Middle Passage

Middle Passage Project

 

For 350 years, ships brought 12 million Africans to be enslaved in what is now the United States. Millions of others didn’t survive the trip.

Saint Augustine and Amelia Island were among the 50 ports along the Atlantic and Gulf coasts where the slaves were sold.

Now the Middle Passage and Port Markers Project aims to place memorials at each of the ports.

Thursday on First Coast Connect we heard a review of the just completed term of the U.S. Supreme Court and the potential effect of the retirement of Justice Anthony Kennedy with the Florida Immigrant Coalition’s Basma Alawee and Adrienne Wilmoth Lerner, director and pre-law instructor in the Department of Political Science at the University of North Florida (01:22).

Shannon LeDuke / WJCT

We speak with City Councilman and mayoral candidate Bill Bishop about the focus of his campaign in the primary against incumbent Mayor Alvin Brown and leading GOP candidate Lenny Curry.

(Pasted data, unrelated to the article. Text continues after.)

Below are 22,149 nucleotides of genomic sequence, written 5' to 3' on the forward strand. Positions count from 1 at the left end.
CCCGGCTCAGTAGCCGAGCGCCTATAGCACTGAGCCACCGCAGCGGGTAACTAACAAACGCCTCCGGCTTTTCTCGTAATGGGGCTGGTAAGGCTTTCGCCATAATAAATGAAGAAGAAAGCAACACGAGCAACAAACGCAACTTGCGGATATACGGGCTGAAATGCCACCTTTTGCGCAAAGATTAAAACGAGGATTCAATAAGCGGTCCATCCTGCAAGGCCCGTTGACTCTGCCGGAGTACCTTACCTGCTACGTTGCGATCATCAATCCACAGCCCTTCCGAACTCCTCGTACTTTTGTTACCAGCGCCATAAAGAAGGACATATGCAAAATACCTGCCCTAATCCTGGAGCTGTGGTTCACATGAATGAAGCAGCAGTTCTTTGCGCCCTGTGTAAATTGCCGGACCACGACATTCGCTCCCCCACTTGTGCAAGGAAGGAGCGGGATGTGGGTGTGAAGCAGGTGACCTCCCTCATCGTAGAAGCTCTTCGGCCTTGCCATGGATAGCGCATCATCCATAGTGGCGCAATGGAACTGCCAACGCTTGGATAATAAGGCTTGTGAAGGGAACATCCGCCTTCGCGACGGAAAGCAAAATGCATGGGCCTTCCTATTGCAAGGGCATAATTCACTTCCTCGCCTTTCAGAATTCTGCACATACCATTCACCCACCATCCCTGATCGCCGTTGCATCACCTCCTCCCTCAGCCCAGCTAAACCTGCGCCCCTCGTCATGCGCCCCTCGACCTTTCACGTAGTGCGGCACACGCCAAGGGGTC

Ann Chinn and Ann Cobb of the Middle Passage Ceremonies and Port Markers Project join us to discuss the history of Africans in St. Augustine. The group will unveil an historic marker to commemorate the slaves who were brought to the nation’s oldest city this weekend.

They were the notorious slave ships ferrying Africans from their homeland into bondage on U.S. shores.

The Middle Passage, or the route the slave ships took, brought more than 10 million people to America who would become slaves. Two million more died in the ocean crossing. 

The Middle Passage Project is now working to place historic markers around the Florida coast, at ports where the slave ships docked. Future sites of remembrance include Amelia Island and St. Augustine.